Notes for Azed 2,608
There are usually one or two points of interest in an Azed puzzle, and here we pick them out for comment. Please feel free to add your own questions or observations on any aspect of the puzzle (including clues not listed below) either by using the comment form at the bottom of the page or, if would prefer that your question/comment is not publicly visible, by email.
Azed 2,608 Plain
Difficulty rating: (2 / 5)
I thought this was Azed’s finest puzzle for a while in terms of the overall quality of the clues, with the best ones being very good indeed. In terms of difficulty, I felt that it was somewhere just below the middle of the spectrum, although we so rarely have a plain puzzle that falls much beyond that mark that I may have to think about recalibrating the difficulty meter.
Setters’ Corner: This week I’m going to take a look at clue 12d, “Made to feel old since one’s put on strange diets (10)”. The first thing that a compiler looks to achieve when writing a clue is soundness, closely followed by fairness to the solver; after that would come a pleasing surface reading, a good dollop of deception, and a well-disguised break between the definition and the wordplay. Here Azed has achieved a nap hand. The use of ‘old since’ to indicate SENS is the key to the construction – on the surface we see ‘Made to feel old’ and only later do we find out that we have been deceived, but in the nicest way possible. This is not a difficult clue, but for any novice setters looking to develop their skills it is one which warrants a close inspection.
13a Dim listener chattering might make such a troubadour die (8)
A neat &lit, where a rearrangement (‘chattering’) of DIM LISTENER could produce the solution (‘such a troubadour’) and DIE. The Chambers definition of ‘chatter’ leaves room for doubt over its suitability as an anagram indicator, but the OED gives ‘to shiver, shake’, so it’s absolutely fine.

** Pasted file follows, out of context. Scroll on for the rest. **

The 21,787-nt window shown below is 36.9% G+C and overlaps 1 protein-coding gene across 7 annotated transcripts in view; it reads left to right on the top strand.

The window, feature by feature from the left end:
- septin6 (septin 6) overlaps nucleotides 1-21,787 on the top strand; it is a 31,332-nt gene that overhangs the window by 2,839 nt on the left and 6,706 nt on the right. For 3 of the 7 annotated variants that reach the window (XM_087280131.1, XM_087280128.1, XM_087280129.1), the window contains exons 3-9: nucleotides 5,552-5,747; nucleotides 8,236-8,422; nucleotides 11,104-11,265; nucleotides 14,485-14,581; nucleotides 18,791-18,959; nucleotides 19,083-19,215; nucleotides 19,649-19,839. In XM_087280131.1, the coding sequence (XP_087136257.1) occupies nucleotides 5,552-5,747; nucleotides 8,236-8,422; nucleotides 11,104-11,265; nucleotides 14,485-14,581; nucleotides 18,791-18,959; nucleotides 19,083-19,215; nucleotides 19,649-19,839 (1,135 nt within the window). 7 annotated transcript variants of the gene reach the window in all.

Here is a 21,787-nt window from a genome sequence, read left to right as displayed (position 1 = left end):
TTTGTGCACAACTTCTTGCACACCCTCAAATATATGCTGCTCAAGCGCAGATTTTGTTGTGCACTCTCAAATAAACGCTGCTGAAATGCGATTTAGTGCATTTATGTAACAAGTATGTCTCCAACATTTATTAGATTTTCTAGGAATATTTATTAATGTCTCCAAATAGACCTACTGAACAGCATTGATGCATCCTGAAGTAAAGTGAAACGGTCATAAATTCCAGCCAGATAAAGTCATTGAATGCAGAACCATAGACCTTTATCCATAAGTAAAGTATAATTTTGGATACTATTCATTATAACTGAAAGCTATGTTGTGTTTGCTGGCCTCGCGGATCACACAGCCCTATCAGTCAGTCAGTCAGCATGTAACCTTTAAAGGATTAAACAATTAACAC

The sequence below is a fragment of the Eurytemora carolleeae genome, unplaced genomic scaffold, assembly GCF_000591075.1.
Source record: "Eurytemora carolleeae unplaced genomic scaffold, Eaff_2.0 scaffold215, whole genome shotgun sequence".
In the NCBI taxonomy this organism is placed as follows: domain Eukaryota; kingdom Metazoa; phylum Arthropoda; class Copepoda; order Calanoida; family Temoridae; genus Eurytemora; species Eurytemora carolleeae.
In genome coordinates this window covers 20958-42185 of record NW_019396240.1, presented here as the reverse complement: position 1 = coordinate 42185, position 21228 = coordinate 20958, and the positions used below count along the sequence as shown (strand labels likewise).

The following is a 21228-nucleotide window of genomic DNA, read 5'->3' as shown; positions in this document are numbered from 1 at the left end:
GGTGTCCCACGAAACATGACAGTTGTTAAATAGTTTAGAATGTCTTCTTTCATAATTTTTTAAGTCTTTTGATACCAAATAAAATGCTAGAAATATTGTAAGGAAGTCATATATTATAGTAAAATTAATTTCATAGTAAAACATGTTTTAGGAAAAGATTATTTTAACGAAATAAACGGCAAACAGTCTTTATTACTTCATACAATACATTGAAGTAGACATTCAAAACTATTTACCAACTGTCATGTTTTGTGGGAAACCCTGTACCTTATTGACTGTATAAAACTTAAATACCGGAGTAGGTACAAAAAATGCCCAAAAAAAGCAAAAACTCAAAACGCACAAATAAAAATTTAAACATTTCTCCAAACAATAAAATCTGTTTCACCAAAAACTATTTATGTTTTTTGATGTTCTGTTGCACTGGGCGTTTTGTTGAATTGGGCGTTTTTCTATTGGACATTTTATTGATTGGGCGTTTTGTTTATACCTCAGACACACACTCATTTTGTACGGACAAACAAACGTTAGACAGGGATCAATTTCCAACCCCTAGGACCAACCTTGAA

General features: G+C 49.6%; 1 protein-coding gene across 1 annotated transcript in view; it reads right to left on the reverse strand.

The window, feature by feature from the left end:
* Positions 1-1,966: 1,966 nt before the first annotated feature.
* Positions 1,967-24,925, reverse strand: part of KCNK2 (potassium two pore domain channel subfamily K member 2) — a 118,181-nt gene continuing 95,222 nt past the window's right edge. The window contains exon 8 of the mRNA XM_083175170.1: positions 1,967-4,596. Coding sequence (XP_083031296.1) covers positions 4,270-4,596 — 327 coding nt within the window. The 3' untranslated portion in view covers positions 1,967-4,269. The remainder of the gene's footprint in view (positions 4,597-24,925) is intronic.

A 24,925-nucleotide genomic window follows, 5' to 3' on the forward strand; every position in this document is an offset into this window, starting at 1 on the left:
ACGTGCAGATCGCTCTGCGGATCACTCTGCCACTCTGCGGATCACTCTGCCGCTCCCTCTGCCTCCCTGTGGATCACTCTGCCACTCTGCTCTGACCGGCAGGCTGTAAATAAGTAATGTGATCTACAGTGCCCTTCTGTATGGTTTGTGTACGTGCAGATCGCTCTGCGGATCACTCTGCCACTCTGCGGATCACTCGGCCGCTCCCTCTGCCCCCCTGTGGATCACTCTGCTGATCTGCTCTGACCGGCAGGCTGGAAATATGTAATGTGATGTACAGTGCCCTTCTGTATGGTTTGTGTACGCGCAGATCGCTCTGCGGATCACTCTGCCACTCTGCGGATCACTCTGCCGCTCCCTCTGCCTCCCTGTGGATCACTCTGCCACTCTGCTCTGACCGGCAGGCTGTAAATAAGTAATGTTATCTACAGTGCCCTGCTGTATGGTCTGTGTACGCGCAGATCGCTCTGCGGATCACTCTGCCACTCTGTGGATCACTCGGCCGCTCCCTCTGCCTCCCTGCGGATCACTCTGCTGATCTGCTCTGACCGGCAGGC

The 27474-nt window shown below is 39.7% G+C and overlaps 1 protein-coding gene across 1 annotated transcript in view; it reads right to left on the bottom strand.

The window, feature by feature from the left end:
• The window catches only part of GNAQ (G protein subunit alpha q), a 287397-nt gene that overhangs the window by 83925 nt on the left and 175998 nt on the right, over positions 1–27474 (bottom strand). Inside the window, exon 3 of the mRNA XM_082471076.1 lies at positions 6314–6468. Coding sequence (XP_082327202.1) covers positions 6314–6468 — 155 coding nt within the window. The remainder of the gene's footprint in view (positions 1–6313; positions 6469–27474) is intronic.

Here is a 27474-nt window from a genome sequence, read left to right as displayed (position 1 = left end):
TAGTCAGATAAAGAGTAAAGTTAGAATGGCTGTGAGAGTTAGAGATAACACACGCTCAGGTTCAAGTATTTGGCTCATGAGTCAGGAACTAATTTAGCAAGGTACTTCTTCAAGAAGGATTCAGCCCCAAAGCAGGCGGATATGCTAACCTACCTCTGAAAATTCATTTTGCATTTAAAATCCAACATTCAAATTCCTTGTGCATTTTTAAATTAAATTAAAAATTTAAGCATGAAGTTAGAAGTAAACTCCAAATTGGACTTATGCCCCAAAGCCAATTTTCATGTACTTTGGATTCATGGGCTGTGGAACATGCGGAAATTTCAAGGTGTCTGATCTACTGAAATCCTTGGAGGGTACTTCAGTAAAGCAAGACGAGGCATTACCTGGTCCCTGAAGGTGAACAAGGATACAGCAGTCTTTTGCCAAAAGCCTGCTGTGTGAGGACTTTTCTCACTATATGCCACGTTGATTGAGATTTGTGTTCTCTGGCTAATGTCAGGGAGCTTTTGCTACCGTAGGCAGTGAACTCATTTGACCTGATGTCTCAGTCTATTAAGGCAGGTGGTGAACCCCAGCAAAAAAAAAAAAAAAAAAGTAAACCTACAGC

15a Grand hostelry providing spirits (often enormous) (4)
Based on the definition alone there are two possibilities for the unchecked first letter, but the wordplay (a single-letter abbreviation of ‘grand’ and a three-letter hostelry) make the correct choice very clear.
16a Fiercest backs avoiding wingers in intense contest (5)
A seven-letter word meaning ‘fiercest’ is reversed (‘backs’) and is stripped of its first and last letters (‘avoiding wingers’), resulting in a hyphenated (3-2) term for an intense contest.
19a Skilful performer, OK for ton? One may get caught at long leg (8, 2 words)
A seven-letter word for a skilful performer gets the letters OK in place of one of its T’s (‘OK for ton’) to produce a (4,4) cricket stroke which could well see the batsman being caught at long leg.
23a Lord accepts opening for what 13 may offer (8)
A four-letter (obsolete) term for a lord or master contains (‘accepts’) a four-letter ‘opening’ (often designed to allow the passage of air). The solution is a verse of satirical or heroic character which the troubadour at 13 would have written and performed.
27a Drams knocked back including starter of Irnbru? What fou fellow may do (5)
A straightforward wordplay has a four-letter word for ‘drams’ being reversed (‘knocked back’) around (‘including’) the first letter (‘starter’) of ‘Irnbru’, but there are a couple of points to note. Firstly, the use of ‘fou’ in the definition: since the solution is given by Chambers as Scots, ‘What drunk fellow may do’ would be insufficient. ‘What drunk Scotsman may do’ would be fine, but Azed has chosen instead to use a Scots word for ‘drunk’ to make the clue more interesting. The second point concerns the use of ‘Irnbru’: it is considered unacceptable to include redundant words in a letter selection element, so ‘No. 1 from Adele’ is a valid indication of A but ‘No. 1 from Sam Smith’ is no good for S. However, a single hyphenated word is perfectly valid, so I don’t know why Azed chose ‘Irnbru’ rather than the correct name of the drink, Irn-Bru. Known as “Scotland’s other national drink” it has been sold under its current name since 1948 and is apparently “Made in Scotland from girders”, although the 0.002% concentration of ammonium ferric citrate suggests that there may not be too many girders to the gallon.